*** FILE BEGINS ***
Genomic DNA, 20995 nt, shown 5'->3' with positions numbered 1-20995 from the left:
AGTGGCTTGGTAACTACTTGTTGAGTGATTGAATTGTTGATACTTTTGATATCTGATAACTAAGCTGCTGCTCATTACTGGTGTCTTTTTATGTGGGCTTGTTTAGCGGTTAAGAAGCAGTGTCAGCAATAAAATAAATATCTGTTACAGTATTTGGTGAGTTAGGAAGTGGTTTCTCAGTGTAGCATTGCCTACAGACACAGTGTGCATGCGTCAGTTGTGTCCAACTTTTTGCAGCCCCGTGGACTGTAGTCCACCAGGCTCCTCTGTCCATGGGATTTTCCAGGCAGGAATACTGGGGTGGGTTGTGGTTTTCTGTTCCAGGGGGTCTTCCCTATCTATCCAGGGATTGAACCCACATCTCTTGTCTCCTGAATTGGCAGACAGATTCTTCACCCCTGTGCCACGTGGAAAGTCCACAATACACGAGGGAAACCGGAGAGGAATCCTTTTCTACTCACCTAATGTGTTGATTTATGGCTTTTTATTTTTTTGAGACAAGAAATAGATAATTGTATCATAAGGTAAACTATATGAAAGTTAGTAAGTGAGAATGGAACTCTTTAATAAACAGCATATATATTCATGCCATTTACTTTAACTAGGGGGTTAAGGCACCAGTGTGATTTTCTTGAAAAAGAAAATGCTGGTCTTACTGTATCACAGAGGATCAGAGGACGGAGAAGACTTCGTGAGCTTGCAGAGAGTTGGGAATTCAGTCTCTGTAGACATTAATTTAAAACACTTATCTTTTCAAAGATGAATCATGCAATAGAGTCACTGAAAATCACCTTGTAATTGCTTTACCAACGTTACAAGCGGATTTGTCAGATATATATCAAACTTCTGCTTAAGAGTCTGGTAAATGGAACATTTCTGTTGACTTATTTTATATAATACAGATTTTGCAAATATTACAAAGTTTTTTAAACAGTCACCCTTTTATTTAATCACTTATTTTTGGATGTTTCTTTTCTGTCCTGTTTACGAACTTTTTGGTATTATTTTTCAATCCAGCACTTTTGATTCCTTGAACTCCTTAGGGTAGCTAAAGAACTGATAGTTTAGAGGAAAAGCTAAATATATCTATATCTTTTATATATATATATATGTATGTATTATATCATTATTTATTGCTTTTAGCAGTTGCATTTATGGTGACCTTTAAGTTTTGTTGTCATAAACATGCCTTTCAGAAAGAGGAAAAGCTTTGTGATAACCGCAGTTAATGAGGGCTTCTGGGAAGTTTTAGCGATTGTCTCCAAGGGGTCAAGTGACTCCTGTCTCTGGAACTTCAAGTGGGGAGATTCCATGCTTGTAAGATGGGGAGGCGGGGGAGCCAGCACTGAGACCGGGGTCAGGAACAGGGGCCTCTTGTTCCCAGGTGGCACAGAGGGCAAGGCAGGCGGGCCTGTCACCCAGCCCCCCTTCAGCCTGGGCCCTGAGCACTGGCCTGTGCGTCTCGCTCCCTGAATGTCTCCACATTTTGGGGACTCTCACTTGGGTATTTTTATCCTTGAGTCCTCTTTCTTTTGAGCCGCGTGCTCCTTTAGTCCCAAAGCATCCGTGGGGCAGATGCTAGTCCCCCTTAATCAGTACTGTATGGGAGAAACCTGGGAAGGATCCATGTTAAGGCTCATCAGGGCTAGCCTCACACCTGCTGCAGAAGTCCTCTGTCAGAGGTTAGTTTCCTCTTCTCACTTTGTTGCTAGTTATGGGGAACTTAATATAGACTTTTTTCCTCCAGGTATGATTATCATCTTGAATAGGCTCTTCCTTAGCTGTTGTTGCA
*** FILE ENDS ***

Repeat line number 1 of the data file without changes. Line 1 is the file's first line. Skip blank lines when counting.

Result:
Genomic DNA, 20995 nt, shown 5'->3' with positions numbered 1-20995 from the left: